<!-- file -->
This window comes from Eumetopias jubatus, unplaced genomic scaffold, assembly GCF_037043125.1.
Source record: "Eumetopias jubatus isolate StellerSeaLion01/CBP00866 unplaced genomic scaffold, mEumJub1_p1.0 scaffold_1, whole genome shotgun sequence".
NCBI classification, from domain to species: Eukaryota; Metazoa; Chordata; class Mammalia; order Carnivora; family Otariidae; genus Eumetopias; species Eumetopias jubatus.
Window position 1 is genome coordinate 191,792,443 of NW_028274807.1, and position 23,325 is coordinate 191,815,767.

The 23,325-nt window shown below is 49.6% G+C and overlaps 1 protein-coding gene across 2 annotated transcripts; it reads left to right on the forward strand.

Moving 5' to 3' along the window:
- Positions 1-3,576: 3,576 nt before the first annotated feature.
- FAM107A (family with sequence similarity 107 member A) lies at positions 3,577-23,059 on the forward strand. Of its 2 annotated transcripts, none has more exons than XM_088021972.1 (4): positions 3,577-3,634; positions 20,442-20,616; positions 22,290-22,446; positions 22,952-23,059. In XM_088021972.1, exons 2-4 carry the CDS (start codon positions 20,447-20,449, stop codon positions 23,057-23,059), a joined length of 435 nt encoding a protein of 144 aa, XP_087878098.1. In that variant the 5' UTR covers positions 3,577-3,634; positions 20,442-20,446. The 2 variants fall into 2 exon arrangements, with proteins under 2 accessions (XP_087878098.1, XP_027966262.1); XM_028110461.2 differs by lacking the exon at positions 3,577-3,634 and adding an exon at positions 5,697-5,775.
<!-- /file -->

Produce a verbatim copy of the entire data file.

This window comes from Eumetopias jubatus, unplaced genomic scaffold, assembly GCF_037043125.1.
Source record: "Eumetopias jubatus isolate StellerSeaLion01/CBP00866 unplaced genomic scaffold, mEumJub1_p1.0 scaffold_1, whole genome shotgun sequence".
NCBI classification, from domain to species: Eukaryota; Metazoa; Chordata; class Mammalia; order Carnivora; family Otariidae; genus Eumetopias; species Eumetopias jubatus.
Window position 1 is genome coordinate 191,792,443 of NW_028274807.1, and position 23,325 is coordinate 191,815,767.

The 23,325-nt window shown below is 49.6% G+C and overlaps 1 protein-coding gene across 2 annotated transcripts; it reads left to right on the forward strand.

Moving 5' to 3' along the window:
- Positions 1-3,576: 3,576 nt before the first annotated feature.
- FAM107A (family with sequence similarity 107 member A) lies at positions 3,577-23,059 on the forward strand. Of its 2 annotated transcripts, none has more exons than XM_088021972.1 (4): positions 3,577-3,634; positions 20,442-20,616; positions 22,290-22,446; positions 22,952-23,059. In XM_088021972.1, exons 2-4 carry the CDS (start codon positions 20,447-20,449, stop codon positions 23,057-23,059), a joined length of 435 nt encoding a protein of 144 aa, XP_087878098.1. In that variant the 5' UTR covers positions 3,577-3,634; positions 20,442-20,446. The 2 variants fall into 2 exon arrangements, with proteins under 2 accessions (XP_087878098.1, XP_027966262.1); XM_028110461.2 differs by lacking the exon at positions 3,577-3,634 and adding an exon at positions 5,697-5,775.